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RULE §115.5Health Education, Grade 3

(a) Introduction.

  (1) In health education, students acquire the health information and skills necessary to become healthy adults and learn about behaviors in which they should and should not participate. To achieve that goal, students will understand the following: students should first seek guidance in the area of health from their parents; personal behaviors can increase or reduce health risks throughout the lifespan; health is influenced by a variety of factors; students can recognize and utilize health information and products; and personal/interpersonal skills are needed to promote individual, family, and community health.

  (2) In Grade 3, students build on the knowledge and skills learned in the second grade. In addition to students learning health knowledge that can help them improve or maintain health habits, students begin to learn about body systems, growth and development, and the relationship between health and the environment. Students are also introduced to interpersonal skills that they will use to communicate and interact with friends and family.

(b) Knowledge and skills.

  (1) Health behaviors. The student explains ways to enhance and maintain health throughout the life span. The student is expected to:

    (A) explain how personal-health habits affect self and others;

    (B) describe ways to improve personal fitness;

    (C) identify types of nutrients;

    (D) describe food combinations in a balanced diet such as a food pyramid;

    (E) explain the effects of too much stress and practice ways to reduce stress such as exercising and listening to music; and

    (F) explain strategies for maintaining a personal-health plan such as a commitment to good personal hygiene and checkups and an awareness of safety skills.

  (2) Health behaviors. The student recognizes and performs behaviors that reduce health risks throughout the life span. The student is expected to:

    (A) explain the need for obeying safety rules at home, school, work, and play such as bike safety and avoidance of weapons;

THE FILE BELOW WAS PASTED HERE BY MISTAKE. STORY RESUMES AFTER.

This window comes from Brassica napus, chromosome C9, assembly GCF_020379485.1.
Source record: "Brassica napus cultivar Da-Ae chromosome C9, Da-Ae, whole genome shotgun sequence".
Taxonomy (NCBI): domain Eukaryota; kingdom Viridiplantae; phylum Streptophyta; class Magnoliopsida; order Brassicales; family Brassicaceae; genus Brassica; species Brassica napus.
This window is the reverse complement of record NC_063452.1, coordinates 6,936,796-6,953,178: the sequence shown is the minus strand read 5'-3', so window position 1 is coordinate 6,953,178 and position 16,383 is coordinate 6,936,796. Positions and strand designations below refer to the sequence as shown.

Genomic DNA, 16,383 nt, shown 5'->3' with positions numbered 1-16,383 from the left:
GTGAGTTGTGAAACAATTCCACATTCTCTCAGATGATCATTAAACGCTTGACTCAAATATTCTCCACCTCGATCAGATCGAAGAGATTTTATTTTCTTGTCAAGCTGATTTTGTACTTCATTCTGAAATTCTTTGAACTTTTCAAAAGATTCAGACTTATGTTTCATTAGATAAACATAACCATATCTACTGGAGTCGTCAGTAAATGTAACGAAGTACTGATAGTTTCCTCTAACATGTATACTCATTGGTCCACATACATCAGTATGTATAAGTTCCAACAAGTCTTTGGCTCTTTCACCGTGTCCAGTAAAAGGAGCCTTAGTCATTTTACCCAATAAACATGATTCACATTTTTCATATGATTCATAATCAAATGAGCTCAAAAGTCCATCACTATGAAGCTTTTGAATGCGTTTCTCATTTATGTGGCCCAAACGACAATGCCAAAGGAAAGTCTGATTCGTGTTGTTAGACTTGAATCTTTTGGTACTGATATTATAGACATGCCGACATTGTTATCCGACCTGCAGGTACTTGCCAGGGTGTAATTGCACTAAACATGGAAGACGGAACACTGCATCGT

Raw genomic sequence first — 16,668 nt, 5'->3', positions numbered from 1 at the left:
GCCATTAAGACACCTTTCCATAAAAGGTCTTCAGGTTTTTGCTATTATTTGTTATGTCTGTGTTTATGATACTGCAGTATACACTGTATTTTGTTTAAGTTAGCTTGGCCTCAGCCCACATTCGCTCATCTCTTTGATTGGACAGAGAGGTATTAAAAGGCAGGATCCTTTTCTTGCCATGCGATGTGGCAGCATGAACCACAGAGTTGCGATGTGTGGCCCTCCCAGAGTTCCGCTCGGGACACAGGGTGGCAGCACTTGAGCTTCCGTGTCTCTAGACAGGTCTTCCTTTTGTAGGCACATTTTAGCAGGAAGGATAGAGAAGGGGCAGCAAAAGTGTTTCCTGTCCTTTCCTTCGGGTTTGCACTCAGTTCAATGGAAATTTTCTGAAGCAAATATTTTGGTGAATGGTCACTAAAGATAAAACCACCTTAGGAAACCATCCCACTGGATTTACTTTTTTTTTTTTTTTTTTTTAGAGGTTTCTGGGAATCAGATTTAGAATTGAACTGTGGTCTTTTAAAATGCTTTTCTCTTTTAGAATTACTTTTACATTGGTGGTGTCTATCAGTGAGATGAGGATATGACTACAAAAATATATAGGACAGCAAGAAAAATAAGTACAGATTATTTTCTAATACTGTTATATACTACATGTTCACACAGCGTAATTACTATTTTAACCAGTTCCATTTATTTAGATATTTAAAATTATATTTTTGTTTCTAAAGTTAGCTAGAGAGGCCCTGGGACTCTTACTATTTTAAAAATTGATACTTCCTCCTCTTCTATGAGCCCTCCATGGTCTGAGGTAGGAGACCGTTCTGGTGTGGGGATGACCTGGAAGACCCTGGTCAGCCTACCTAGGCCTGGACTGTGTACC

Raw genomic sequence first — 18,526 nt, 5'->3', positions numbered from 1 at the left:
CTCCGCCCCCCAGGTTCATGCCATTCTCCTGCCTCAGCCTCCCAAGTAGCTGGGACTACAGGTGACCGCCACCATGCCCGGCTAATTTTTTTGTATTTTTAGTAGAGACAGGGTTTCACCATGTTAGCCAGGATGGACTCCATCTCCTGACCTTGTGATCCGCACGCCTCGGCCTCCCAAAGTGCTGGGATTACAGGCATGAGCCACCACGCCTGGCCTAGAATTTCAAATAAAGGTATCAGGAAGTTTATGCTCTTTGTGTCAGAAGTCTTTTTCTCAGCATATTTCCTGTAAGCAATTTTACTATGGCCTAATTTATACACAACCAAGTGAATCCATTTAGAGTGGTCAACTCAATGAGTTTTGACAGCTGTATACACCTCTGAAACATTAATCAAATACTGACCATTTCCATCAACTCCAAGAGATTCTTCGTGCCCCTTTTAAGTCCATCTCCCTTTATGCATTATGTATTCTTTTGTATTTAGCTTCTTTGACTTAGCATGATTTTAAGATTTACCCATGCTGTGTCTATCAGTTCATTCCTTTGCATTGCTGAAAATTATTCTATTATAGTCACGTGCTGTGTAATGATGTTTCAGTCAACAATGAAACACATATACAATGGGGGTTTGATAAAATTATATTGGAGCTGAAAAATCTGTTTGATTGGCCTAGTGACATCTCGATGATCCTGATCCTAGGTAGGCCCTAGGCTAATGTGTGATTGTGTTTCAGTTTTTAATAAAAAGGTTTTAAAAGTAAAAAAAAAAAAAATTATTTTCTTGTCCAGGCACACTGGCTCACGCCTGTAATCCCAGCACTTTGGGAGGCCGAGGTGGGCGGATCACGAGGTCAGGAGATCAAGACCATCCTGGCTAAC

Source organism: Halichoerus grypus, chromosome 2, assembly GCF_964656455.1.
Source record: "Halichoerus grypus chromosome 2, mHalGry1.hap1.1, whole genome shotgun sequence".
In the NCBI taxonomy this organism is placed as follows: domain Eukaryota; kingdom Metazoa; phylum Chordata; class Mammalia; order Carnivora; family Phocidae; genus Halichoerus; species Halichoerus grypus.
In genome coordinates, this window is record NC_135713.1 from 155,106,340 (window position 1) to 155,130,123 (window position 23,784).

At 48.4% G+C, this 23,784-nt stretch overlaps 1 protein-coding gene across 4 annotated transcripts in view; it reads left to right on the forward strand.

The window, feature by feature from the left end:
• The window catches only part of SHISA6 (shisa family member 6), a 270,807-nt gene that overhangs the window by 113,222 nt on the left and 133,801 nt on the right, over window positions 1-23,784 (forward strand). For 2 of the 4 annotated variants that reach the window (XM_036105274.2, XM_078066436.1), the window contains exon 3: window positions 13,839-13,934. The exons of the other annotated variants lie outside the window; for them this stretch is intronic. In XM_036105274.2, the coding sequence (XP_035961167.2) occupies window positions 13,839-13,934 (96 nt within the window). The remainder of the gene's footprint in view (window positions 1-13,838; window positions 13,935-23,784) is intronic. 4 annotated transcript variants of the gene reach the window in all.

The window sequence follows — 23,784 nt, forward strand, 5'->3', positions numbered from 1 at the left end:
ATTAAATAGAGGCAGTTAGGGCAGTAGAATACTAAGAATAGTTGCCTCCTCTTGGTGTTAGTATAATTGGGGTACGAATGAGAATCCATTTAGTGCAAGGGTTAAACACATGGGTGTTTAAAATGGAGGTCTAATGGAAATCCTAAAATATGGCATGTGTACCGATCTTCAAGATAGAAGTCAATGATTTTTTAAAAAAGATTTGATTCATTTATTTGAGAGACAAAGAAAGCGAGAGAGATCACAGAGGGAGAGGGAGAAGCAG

(B) describe the harmful effects of alcohol, tobacco, and other drugs on physical, mental, and social health and why people should not use them;

    (C) identify reasons for avoiding violence, gangs, weapons and drugs;

    (D) identify examples of abuse and describe appropriate responses; and

    (E) describe the importance of taking personal responsibility for reducing hazards, avoiding accidents, and preventing accidental injuries.

  (3) Health behaviors. The student knows and engages in behaviors that prevent disease and speed recovery from illness. The student is expected to:

    (A) identify health behaviors that prevent the spread of disease and avoid behaviors that cause the transmission of disease;

    (B) explain the body's defense systems and how they fight disease; and

    (C) explain actions to take when illness occurs such as informing parents/adults.

  (4) Health information. The student names the basic structures and functions of the human body and explains how they relate to personal health throughout the life span. The student is expected to:

    (A) list and explain the stages of growth and development;

    (B) name and locate major components of the body systems; and

    (C) explain the interrelationships of the body systems.

  (5) Health information. The student knows how to access health information. The student is expected to: